Heath Bell blows second save in as many tries with Miami

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When the Marlins gave veteran closer Heath Bell a three-year, $27 million free agent contract this winter, most people called it an overpay. Two weeks into the 2012 regular season, it’s looking like an abomination.

Bell surrendered four runs — two earned — in the top of the ninth inning of Saturday night’s 5-4 loss to the light-hitting Astros, who were held (quite easily) to one run through the game’s first eight frames.

Last Sunday, Bell yielded four hits and two earned runs in a blown save opportunity against the Reds.

The 34-year-old right-hander is now 0-for-2 in save chances with Miami and is sporting a brutal 12.00 ERA and 3.67 WHIP in three total innings of work (four relief appearances). His fastball is averaging 92.7 mph, down from the 94.0 mph mean that he registered in his final season with the Padres.

“I feel like crap,” Bell told beat writer Juan C. Rodriguez of the South Florida Sun-Sentinel late Saturday night. “It’s really hard to look at my teammates and them have confidence in me because I haven’t had it. I have confidence in my ability, but I haven’t shown them I can do it.”

It’s probably safe to assume that the Fish are suddenly missing Juan Carlos Oviedo.

Brewers to give Mike Moustakas a look at second base

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The Brewers reportedly signed third baseman Mike Moustakas to a one-year, $10 million contract on Sunday. While the deal is not yet official, MLB.com’s Adam McCalvy reports that the Brewers plan to give Moustakas a look at second base during spring training. If all goes well, he will be the primary second baseman and Travis Shaw will stay at third base.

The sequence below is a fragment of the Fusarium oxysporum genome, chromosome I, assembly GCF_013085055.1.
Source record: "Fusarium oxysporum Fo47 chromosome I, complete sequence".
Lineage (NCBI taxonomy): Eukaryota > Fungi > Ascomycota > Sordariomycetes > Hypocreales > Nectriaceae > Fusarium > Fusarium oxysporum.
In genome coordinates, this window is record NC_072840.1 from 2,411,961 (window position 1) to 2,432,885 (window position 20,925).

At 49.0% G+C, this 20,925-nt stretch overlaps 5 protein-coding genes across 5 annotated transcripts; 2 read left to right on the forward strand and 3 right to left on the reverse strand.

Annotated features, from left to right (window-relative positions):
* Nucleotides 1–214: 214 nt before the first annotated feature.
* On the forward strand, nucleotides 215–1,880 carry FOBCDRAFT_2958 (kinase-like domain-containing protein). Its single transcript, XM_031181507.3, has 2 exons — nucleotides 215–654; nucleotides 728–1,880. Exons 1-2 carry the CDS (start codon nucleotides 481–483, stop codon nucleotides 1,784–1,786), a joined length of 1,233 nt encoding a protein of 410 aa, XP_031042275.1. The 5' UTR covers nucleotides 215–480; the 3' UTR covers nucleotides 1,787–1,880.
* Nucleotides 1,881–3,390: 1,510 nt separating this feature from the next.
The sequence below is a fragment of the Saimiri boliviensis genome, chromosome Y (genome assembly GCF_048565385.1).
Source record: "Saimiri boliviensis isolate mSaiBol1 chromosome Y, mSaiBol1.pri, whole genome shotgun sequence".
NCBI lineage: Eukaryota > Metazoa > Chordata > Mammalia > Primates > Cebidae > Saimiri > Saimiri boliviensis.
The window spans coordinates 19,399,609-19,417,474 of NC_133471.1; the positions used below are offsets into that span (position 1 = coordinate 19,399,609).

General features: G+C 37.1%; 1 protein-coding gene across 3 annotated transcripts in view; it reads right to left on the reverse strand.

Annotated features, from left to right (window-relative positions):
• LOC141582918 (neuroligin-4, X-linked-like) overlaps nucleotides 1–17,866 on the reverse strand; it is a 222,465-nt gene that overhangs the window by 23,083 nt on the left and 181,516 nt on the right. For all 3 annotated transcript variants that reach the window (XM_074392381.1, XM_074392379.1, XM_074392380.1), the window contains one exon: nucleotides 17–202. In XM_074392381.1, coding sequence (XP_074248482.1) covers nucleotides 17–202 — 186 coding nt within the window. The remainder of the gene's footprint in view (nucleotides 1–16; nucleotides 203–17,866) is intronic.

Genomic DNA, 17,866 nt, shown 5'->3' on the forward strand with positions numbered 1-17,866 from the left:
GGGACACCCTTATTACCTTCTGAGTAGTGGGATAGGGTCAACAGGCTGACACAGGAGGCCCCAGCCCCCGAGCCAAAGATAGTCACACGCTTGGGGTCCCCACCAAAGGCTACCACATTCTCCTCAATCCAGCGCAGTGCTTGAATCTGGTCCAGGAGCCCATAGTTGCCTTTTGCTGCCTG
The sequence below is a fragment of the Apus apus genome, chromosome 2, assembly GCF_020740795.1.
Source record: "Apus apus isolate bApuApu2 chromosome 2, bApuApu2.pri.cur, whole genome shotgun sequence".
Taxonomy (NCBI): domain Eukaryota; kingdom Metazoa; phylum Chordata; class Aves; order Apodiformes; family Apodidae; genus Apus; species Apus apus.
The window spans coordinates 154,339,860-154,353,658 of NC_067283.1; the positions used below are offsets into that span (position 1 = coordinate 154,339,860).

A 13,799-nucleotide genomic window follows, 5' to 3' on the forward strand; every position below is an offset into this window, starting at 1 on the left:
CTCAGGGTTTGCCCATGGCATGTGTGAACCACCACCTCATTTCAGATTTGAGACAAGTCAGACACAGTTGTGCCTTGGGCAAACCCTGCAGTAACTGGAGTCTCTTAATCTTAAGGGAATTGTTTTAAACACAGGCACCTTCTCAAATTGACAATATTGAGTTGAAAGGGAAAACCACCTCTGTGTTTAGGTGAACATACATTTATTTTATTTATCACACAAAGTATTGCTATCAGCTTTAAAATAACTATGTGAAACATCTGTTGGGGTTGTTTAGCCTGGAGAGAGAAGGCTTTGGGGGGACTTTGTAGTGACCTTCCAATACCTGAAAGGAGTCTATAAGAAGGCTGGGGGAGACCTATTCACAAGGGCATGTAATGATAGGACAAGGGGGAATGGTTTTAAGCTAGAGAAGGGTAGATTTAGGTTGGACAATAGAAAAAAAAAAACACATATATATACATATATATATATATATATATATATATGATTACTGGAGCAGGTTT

The initial thought was that Moustakas would simply take over at third base for the more versatile Shaw. Moustakas has spent 8,035 of his career defensive innings at third base, 35 innings at first base, and none at second. In fact, he has never played second base as a pro player. Shaw, meanwhile, has spent 268 of his 4,073 1/3 defensive innings in the majors at second base and played there as recently as October.

This is certainly an interesting wrinkle to signing Moustakas, who is a decent third baseman. He was victimized by another slow free agent market, not signing until March last year on a $6.5 million deal with a $15 million mutual option for this season. That option was declined, obviously, and he ended up signing for $5 million cheaper here in February as the Brewers waited him out. Notably, Moustakas did not have qualifying offer compensation attached to him this time around.

Last season, between the Royals and Brewers, the 30-year-old Moustakas hit .251/.315/.459 with 28 home runs and 95 RBI in 635 plate appearances.